This point really made me smile as I’ve done some silly things in the past when it comes to this aspect! I remember earlier in my tennis development where I was obsessed with creating as much power as possible and ended up putting natural gut in a Babolat Pure Drive Tour Plus at 46lbs! It was a recipe for disaster. Not only was the gut a poor choice of string for the racket and my game, the racket itself is an absolute rocket launcher. Needless to say, I looked to string the racket in a different way pretty quickly!
Always factor in your racket when deciding a string tension. If you have a powerful racket, string higher in order to dilute some of the racket’s power and maintain control of the ball If you have a low powered racket, try stringing a little looser.
If you’re in a situation where you are using a low powered racket with a high-powered string, find a happy medium.
I thought we could end this article with some fun facts! I’ve provided you with some useful guidelines to follow when you come to getting your racket strung next time, but there are always those who don’t fit the mould.
Pete Sampras used to string his black, legendary Wilson Pro Staff at a whopping 70lbs! That’s enough strain to crack the frame! No wonder he used to break so many strings during matches! Obviously, that worked for Pete, so you would never change what he did. The other thing to consider is that polyester strings had not been invented during that era, so players were trying to find other ways to tame the power of the natural gut.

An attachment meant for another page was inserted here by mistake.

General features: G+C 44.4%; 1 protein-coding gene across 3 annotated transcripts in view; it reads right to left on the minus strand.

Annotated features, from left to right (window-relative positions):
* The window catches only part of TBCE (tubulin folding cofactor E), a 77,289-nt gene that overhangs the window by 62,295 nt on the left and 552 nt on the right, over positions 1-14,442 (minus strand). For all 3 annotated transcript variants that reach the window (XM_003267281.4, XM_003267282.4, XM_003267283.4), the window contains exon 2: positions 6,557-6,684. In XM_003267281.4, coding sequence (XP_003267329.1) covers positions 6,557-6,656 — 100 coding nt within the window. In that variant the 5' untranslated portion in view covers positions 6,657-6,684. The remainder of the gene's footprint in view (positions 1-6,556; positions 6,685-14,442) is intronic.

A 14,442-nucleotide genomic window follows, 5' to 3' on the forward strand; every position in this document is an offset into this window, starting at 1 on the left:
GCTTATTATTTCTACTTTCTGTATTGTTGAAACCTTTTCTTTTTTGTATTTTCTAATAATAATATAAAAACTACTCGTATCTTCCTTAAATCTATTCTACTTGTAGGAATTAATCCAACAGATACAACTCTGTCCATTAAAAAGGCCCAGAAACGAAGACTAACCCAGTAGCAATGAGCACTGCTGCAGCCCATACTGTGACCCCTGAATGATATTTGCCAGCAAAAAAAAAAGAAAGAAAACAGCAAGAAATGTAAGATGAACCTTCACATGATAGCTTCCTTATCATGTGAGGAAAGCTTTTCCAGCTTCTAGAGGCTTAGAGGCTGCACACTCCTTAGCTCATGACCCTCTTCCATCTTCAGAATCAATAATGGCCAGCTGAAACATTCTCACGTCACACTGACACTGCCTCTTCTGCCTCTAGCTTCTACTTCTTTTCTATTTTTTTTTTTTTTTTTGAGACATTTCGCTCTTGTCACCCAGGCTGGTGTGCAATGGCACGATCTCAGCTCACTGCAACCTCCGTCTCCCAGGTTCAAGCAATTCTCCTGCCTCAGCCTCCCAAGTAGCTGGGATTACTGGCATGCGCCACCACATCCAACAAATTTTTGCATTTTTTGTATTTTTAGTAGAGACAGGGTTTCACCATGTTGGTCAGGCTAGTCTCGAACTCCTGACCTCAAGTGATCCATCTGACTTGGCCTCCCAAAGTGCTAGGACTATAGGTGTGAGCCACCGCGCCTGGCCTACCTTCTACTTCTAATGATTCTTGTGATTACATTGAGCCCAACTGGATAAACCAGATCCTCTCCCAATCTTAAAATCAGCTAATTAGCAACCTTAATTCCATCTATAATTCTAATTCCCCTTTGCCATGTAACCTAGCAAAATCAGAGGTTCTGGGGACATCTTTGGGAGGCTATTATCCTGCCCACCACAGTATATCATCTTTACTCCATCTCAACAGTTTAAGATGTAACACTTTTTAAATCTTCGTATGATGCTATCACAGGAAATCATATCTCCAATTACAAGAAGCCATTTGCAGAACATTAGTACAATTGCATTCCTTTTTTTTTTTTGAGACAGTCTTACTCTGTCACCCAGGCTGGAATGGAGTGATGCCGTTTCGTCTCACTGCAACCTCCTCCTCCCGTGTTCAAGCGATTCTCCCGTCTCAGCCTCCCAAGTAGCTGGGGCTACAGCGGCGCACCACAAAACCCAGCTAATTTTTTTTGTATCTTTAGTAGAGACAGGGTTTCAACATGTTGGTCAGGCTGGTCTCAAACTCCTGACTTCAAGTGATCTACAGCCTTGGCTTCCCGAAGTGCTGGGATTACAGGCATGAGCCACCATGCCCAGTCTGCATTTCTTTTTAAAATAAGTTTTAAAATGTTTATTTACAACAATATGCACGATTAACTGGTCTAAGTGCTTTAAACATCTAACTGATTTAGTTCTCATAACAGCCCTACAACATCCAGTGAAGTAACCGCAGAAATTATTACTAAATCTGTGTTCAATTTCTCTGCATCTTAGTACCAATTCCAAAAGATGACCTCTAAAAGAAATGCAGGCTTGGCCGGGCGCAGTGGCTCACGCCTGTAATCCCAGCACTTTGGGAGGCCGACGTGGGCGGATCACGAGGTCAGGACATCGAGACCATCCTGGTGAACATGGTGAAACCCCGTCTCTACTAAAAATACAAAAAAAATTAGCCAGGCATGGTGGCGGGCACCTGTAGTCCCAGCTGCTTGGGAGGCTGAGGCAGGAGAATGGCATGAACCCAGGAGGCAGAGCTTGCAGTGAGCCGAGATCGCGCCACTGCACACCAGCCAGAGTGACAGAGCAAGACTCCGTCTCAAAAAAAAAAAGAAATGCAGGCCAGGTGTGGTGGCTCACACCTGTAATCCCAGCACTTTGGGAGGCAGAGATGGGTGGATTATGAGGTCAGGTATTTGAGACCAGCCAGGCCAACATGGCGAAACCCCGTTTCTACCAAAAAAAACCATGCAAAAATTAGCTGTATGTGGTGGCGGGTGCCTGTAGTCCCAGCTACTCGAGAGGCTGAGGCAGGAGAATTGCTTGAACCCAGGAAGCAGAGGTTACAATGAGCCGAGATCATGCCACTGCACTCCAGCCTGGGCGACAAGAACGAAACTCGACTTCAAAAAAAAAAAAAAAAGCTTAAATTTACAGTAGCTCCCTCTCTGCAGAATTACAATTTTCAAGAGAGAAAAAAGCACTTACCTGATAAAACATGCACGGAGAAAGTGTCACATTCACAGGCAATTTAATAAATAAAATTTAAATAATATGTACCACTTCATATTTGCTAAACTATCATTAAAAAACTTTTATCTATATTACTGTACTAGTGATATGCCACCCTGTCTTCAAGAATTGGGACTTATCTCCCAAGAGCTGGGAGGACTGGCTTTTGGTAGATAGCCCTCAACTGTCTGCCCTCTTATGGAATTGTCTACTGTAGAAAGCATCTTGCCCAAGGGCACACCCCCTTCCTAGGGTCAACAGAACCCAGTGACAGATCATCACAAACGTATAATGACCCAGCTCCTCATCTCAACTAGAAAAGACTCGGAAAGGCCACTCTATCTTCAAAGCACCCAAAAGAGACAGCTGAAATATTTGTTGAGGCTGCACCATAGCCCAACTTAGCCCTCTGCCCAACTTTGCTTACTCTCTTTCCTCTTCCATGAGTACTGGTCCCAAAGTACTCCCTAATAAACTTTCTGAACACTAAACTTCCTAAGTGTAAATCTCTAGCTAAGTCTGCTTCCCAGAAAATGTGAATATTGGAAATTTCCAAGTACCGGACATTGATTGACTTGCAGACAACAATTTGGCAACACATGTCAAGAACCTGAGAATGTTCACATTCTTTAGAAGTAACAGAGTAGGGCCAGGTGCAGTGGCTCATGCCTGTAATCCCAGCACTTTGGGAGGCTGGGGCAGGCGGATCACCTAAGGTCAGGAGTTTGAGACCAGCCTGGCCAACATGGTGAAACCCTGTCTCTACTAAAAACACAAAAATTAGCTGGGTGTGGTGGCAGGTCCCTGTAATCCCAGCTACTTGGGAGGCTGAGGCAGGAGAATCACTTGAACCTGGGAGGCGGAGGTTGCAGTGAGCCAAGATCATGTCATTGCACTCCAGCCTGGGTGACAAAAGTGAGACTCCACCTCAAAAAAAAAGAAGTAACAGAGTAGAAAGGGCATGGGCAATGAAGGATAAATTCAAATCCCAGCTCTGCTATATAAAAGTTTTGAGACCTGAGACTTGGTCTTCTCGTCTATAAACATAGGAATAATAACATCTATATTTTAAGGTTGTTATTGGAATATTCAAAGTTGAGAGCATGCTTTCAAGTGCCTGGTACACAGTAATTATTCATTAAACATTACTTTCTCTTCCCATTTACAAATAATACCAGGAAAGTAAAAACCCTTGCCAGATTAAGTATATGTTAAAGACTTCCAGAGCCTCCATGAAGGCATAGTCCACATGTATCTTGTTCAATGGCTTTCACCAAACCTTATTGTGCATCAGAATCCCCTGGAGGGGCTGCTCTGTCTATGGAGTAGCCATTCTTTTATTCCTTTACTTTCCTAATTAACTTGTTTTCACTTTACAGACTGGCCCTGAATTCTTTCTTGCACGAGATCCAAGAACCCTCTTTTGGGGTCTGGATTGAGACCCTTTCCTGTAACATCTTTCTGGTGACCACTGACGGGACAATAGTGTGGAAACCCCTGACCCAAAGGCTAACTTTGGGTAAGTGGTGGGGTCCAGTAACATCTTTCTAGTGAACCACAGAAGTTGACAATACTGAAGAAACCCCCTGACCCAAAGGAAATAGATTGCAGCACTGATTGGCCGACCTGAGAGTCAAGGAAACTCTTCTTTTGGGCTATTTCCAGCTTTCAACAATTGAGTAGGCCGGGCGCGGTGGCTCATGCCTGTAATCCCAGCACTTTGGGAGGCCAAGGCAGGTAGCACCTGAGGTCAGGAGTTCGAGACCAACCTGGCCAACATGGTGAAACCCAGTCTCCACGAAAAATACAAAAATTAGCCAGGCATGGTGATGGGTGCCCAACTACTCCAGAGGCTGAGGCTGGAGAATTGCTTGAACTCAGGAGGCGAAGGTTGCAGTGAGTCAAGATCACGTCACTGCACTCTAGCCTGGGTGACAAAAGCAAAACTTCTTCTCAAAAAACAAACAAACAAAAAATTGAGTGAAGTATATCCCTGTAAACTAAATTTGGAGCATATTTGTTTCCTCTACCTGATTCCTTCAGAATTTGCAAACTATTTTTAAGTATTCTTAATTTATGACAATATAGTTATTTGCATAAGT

At the other end of the spectrum, there is American, Jack Sock. If you have every seen this guy play, you’ll quickly notice he has an unbelievably heavy forehand – it’s one of the most potent weapons on tour. What’s equally unbelievable is that Jack strings his Babolat Pure Aero at 40lbs, sometimes going as low as 38lbs! I know if I tried this tension, I would probably hate it, but it’s working very well for Jack and is clearly enhancing the spin of his already very heavy forehand. This low tension would never work for natural gut, as the racket would launch the ball out the park, but Mr Sock uses a hard, polyester string – Luxilon Alu Power which helps to balance out the power level. He’s also very wrist orientated and uses a full western grip, which lends itself to creating a finer ball contact. Clearly, he has found a way to marry his “through the court” power, spin and low tension to tremendous effect.
Still, don’t try these at home unless you’re feeling brave!
Review by: Tom